# Hydrodynamic Modeling of a Reef-Fringed Pocket Beach Using a Phase-Resolved Non-Hydrostatic Model

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## Abstract

**:**

## 1. Introduction

## 2. Methods

#### 2.1. Study Site and Field Observations

_{p}> ~10 s, see Figure 2a) that occurred between 30 June to 3 July 2017 during which time the significant wave heights H

_{s}recorded by AWACs ranged between 2.4 and 5.0 m (mean Hs 3.4 m, Figure 2a) and the hourly-mean water levels ranged from −0.15 to 0.19 m.

#### 2.2. Numerical Model Description

_{f}is a dimensionless friction coefficient. For the turbulent stresses, separate eddy viscosities are used for horizontal and vertical mixing see [32] for details. The horizontal eddy viscosities in this work were computed from a Smagorisnky type formulation (with default parameters), and a constant vertical viscosity was used to enhance vertical mixing (1 × 10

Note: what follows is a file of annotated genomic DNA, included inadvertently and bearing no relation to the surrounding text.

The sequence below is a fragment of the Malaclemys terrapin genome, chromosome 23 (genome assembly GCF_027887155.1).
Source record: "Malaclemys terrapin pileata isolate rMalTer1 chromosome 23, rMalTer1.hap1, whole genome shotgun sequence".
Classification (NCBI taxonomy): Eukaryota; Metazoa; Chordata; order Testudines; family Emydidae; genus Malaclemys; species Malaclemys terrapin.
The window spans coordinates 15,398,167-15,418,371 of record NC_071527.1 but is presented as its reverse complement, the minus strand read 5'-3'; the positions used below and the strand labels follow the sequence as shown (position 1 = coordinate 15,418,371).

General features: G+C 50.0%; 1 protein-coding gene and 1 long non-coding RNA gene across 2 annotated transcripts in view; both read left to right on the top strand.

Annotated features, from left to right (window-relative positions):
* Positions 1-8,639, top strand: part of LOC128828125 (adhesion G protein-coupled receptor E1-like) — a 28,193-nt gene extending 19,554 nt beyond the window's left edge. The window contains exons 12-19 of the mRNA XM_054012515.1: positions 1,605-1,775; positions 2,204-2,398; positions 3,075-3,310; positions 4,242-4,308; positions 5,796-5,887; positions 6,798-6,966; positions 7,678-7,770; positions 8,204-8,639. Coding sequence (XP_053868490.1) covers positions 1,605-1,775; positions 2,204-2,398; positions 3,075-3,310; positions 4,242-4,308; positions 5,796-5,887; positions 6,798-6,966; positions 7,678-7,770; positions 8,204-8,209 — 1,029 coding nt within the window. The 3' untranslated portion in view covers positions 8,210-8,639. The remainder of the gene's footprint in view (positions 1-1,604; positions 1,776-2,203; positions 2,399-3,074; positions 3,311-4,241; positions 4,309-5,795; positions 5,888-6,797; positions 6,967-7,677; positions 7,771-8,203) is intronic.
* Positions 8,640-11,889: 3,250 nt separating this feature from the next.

^{−5}m

^{2}/s).

#### 2.3. Model Set-Up

_{s}from ~2–5 m) and water levels (Figure 2a–d). In this study we used hourly directional wave spectra estimated from the AWAC at C0, which was imposed uniformly along the offshore open boundary. The wave spectra measured at AWAC C0 were back-refracted and de-shoaled to the location of the wavemaker following the approach of [33]. Based on the directional wave spectra, short-crested sea states were generated in the model using a weakly reflective wavemaker including a second order correction to include bound infragravity waves [25].

_{y}and L

_{x}are the cross-shore and long-shore lengths of model domain, respectively (Figure 3). The model was assumed to be in ‘steady state’ when these variables fluctuated about a steady mean see [33], for detailed explanation.

#### 2.4. Model Performance

_{mod}is a model prediction, X